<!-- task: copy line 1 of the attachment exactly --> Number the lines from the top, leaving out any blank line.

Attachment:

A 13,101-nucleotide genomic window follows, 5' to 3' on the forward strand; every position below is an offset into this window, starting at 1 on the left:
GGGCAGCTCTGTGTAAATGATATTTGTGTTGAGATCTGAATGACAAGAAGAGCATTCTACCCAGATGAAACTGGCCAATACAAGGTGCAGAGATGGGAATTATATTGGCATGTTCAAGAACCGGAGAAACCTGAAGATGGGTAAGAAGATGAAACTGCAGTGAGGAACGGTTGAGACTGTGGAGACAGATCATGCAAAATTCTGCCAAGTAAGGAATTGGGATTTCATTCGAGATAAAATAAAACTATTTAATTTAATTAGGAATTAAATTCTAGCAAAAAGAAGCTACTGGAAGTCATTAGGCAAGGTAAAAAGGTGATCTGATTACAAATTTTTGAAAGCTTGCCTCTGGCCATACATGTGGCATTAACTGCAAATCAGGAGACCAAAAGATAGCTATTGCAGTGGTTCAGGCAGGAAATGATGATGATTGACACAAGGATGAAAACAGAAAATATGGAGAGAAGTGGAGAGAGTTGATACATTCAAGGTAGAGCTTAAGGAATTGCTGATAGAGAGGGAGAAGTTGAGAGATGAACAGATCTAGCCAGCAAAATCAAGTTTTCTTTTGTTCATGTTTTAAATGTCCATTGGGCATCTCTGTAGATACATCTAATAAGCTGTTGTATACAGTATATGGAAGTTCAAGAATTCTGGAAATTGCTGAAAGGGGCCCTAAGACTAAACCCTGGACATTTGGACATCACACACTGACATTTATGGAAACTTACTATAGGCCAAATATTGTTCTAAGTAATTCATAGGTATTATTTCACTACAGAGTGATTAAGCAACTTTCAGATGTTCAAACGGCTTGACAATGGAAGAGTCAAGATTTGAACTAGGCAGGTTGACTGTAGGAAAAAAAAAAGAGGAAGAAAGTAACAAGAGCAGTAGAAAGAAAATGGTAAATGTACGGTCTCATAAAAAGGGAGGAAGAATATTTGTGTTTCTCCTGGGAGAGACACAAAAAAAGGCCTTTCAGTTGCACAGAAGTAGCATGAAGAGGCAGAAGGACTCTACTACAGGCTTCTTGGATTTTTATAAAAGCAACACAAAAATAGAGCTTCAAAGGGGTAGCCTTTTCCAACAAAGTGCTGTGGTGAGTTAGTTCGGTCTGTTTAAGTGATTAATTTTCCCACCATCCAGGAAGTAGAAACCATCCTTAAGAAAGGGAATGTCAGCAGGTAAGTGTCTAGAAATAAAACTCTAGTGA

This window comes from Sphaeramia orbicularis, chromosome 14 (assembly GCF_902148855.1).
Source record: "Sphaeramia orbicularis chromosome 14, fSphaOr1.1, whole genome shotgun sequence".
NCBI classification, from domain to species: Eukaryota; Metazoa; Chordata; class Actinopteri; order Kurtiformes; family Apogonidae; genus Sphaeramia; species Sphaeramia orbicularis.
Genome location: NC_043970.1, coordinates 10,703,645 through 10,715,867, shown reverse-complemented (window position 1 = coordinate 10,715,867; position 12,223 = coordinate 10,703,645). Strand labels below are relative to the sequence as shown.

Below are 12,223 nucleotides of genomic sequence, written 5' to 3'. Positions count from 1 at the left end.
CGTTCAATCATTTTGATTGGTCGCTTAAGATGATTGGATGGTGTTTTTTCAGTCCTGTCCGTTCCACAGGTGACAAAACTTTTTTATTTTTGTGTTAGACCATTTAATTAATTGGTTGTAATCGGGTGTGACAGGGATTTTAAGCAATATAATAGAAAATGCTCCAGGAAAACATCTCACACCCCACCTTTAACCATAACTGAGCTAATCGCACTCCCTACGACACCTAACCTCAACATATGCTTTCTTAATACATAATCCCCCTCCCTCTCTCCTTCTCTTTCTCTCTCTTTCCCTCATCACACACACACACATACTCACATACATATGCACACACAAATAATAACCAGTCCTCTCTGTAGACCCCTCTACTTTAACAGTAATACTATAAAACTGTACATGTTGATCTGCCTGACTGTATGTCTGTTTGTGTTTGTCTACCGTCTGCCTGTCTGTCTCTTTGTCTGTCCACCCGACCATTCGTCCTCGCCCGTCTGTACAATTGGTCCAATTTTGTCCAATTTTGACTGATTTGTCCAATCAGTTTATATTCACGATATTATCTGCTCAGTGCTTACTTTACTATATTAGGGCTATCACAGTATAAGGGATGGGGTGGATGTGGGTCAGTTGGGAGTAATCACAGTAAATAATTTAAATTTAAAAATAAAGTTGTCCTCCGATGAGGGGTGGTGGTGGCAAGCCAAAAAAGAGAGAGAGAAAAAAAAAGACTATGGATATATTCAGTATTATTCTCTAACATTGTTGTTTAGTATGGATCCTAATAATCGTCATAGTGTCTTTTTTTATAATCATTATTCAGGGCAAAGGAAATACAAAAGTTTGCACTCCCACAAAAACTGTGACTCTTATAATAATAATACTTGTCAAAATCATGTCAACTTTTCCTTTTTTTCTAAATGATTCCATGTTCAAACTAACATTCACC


A 13,101-nucleotide genomic window follows, 5' to 3' on the forward strand; every position below is an offset into this window, starting at 1 on the left: